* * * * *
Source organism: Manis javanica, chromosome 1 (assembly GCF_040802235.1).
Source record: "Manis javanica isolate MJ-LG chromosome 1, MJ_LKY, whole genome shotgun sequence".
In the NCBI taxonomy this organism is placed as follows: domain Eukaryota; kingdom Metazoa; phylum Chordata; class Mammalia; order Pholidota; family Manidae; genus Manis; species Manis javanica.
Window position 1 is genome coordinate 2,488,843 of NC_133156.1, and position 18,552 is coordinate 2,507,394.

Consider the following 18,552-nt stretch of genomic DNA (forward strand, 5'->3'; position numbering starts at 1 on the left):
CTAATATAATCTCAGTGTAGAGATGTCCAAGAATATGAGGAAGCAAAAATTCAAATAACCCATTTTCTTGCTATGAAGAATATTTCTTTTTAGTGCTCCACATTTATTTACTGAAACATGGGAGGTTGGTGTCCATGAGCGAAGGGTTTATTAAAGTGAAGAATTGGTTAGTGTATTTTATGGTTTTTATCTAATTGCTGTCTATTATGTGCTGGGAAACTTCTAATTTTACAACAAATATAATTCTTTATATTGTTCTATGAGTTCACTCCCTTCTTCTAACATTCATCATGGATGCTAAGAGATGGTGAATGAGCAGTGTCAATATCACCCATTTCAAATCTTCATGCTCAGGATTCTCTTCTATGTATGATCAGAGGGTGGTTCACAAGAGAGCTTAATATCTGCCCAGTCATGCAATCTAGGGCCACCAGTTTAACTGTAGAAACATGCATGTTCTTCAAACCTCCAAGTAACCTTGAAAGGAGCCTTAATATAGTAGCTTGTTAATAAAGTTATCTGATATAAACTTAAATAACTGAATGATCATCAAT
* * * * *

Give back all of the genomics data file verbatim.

Source organism: Manis javanica, chromosome 1 (assembly GCF_040802235.1).
Source record: "Manis javanica isolate MJ-LG chromosome 1, MJ_LKY, whole genome shotgun sequence".
In the NCBI taxonomy this organism is placed as follows: domain Eukaryota; kingdom Metazoa; phylum Chordata; class Mammalia; order Pholidota; family Manidae; genus Manis; species Manis javanica.
Window position 1 is genome coordinate 2,488,843 of NC_133156.1, and position 18,552 is coordinate 2,507,394.

Consider the following 18,552-nt stretch of genomic DNA (forward strand, 5'->3'; position numbering starts at 1 on the left):
CTAATATAATCTCAGTGTAGAGATGTCCAAGAATATGAGGAAGCAAAAATTCAAATAACCCATTTTCTTGCTATGAAGAATATTTCTTTTTAGTGCTCCACATTTATTTACTGAAACATGGGAGGTTGGTGTCCATGAGCGAAGGGTTTATTAAAGTGAAGAATTGGTTAGTGTATTTTATGGTTTTTATCTAATTGCTGTCTATTATGTGCTGGGAAACTTCTAATTTTACAACAAATATAATTCTTTATATTGTTCTATGAGTTCACTCCCTTCTTCTAACATTCATCATGGATGCTAAGAGATGGTGAATGAGCAGTGTCAATATCACCCATTTCAAATCTTCATGCTCAGGATTCTCTTCTATGTATGATCAGAGGGTGGTTCACAAGAGAGCTTAATATCTGCCCAGTCATGCAATCTAGGGCCACCAGTTTAACTGTAGAAACATGCATGTTCTTCAAACCTCCAAGTAACCTTGAAAGGAGCCTTAATATAGTAGCTTGTTAATAAAGTTATCTGATATAAACTTAAATAACTGAATGATCATCAAT